Forty percent of children aged 5 and below in California are in the care of informal caregivers, according to a 2015 report published by the David and Lucile Packard Foundation. Nationally, as many as 6.34 million children of that age (roughly 27 percent) are in informal care arrangements. Informal care is even more prevalent for infants and toddlers—in California, according to the Packard report, roughly 80 percent of children aged 2 and below are cared for by informal caregivers.
In light of these trends, library leaders have begun implementing programs that are both joyful and educational, support early language and literacy, and provide tips on extending that learning at home. Grass Valley Library (another Stay and Play site), for instance, now has children’s programming designed to replicate things caregivers could be doing at home—such as helping children to design their own books—while activities at San Jose Public Library align with the state’s Preschool Learning Foundations. Some Stay and Play library programs have also adopted the Touchpoints for Libraries program, which helps parents and other family members understand child development stages.
This programming pivot has also resulted in librarian training on children’s growth and development—something that hasn’t traditionally been part of the library school curriculum, according to Julie Weatherston, project manager for the Stay and Play program.
Librarians have also adapted in other ways. When Santa Barbara Public Library first started its Stay and Play sessions this spring, very few caregivers and parents would attend—something that baffled library staff, according to acting library services manager Molly Wetta. Informal surveys revealed that the 10am start time was too late for many caregivers, and staff members accordingly shifted their working hours to open at 8:30 a.m.—resulting in dozens of children and caregivers arriving each Thursday for Stay and Play sessions.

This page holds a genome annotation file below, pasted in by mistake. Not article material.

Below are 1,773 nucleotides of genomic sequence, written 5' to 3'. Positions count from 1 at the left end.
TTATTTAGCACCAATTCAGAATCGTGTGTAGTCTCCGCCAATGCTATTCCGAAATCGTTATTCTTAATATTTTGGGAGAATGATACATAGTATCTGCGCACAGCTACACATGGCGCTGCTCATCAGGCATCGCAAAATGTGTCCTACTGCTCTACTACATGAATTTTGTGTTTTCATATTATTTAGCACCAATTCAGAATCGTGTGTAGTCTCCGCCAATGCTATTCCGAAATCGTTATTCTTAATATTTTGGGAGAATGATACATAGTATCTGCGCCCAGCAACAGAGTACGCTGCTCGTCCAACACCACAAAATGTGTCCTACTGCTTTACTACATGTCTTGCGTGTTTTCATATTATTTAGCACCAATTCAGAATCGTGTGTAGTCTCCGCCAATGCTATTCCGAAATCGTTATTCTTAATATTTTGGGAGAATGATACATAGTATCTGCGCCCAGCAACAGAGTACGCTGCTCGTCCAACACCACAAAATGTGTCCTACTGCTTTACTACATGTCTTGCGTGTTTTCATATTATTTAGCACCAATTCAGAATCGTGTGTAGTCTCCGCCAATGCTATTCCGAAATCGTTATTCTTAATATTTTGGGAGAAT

“The kids are laughing and learning. It really seems to be working,” says Santa Barbara branch librarian Ahmad Merza, holding up a photo of nearly 20 babies playing on the floor while caregivers chat with one another nearby.
Still, successful outreach isn’t a given—librarians anticipate that many immigrant families might worry about coming to a public institution for fear of being targeted for deportation.
“There is a lot of fear about coming to a government place right now,” says Weatherston. “So we don’t want to add another layer of people having to provide information that is really personal.” Thus, rather than having to sign in, caregivers receive cards that are stamped by librarians every time they come for a visit.
In the first six months of the Stay and Play program, librarians counted more than 416 adults and 465 children participating across the five locations. (In addition to San Jose, Santa Barbara, and Grass Valley, the pilot is also underway in Fresno and Tulare County.) The 2019-2020 California state budget should spur additional momentum, as the state will provide $5 million in one-time funding to early learning library programs in jurisdictions with the lowest per-capita library spending.
Similar programs for infants, toddlers, and their caregivers are emerging across the country. Carnegie Library of Pittsburgh, for example, runs a hands-on “Family PlayShop” program every week, and a recent cover of the magazine Children & Libraries shows an infant crawling on the floor, with the headline “Messy and LOUD at the Library!”
Even—and especially—in this tight fiscal climate, librarians like Delgado-Ortiz are committed to serving the entire community.
“We’re here to provide resources … whether you’re documented or undocumented, whether you’re an immigrant or fifth generation or sixth generation,” says Delgado-Ortiz. “We’re here to provide access to information and resources for the community—it doesn’t matter your income level.”